We construct a dynamic general equilibrium model with incomplete contracts to examine the interaction between factor accumulation, institutions of contract enforcement, and political-economy frictions. In the cross-country data, an economy’s exposure to enforcement frictions is correlated with the degree of industrialization. Theoretically, we find the incompleteness of contracts leads to underinvestment in relation-specific capital and causes production inefficiency due to misallocation. Misallocation occurs through two channels: unbalanced inputs for each product and unbalanced production across products. In addition to production inefficiency, the imperfect contract enforcement leads to distortions in factor supplies. We analyze the dynamic patterns of enforcement institutions by allowing the government to invest in the improvement in the contractual environment (“institutional capital”). We analyze how different types of governments choose different patterns of institutional investment over time. A higher level of institutional capital can enhance industrialization through directly improving production efficiency and indirectly encouraging physical capital accumulation. As institutional capital is accumulated, the economy shifts production toward industries that are more vulnerable to contractual enforcement. We highlight the role of government commitment in the equilibrium accumulation of institutional capital.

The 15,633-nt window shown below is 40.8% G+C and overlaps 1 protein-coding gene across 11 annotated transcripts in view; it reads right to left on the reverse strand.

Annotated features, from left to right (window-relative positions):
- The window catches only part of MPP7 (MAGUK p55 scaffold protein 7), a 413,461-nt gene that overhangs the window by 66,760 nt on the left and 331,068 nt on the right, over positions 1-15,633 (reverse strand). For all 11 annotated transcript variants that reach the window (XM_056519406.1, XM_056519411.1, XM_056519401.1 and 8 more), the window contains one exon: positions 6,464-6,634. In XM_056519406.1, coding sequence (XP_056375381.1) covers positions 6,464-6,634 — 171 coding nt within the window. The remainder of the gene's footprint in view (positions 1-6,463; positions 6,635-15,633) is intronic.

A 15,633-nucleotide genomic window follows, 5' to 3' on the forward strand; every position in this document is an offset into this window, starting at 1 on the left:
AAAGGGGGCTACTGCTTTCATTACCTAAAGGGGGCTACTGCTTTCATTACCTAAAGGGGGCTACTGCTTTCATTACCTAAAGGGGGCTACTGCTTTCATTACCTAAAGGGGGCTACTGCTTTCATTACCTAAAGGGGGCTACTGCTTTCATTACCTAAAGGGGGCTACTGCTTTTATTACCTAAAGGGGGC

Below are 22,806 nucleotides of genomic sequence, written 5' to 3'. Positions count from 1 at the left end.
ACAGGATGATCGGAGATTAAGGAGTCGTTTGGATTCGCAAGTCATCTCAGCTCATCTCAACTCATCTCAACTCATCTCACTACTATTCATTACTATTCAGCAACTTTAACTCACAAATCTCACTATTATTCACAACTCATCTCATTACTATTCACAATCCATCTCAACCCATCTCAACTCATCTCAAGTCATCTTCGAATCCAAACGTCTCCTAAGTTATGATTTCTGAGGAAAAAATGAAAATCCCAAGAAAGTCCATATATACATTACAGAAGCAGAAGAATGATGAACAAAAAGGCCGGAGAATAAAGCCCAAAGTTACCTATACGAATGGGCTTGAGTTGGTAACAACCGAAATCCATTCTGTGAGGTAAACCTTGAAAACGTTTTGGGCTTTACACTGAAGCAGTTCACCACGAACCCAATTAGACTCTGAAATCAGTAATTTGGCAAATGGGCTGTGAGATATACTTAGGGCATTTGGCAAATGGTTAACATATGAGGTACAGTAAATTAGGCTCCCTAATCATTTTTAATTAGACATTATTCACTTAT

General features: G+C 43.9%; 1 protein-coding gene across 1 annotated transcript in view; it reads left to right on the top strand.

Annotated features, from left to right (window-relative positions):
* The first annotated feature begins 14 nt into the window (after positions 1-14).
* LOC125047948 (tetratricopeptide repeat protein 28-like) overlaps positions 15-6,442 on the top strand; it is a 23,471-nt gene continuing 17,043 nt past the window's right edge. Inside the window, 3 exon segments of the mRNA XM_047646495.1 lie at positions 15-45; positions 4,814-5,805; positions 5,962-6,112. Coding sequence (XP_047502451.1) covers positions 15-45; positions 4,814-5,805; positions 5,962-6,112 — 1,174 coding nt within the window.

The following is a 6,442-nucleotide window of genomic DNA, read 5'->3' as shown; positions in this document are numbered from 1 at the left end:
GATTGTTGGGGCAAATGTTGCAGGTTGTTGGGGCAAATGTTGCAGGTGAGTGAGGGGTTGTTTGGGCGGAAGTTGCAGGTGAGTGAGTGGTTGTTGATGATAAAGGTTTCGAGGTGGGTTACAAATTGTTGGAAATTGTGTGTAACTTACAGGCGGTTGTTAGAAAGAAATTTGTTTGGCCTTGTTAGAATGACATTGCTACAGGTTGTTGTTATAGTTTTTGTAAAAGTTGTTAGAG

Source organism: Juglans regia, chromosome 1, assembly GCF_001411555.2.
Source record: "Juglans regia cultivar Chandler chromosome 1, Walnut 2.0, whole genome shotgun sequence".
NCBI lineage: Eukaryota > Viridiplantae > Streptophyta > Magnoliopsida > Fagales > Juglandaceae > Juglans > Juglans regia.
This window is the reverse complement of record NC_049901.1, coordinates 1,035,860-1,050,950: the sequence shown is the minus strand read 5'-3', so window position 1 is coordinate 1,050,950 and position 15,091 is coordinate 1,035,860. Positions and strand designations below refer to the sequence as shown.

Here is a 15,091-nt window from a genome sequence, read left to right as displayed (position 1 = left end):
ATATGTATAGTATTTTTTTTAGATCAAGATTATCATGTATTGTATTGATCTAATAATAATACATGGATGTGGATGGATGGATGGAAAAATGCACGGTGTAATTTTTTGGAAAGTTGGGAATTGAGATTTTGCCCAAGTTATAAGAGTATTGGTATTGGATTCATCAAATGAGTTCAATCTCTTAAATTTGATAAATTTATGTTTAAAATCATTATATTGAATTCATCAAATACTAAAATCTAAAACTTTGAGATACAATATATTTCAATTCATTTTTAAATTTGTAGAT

- Incomplete contract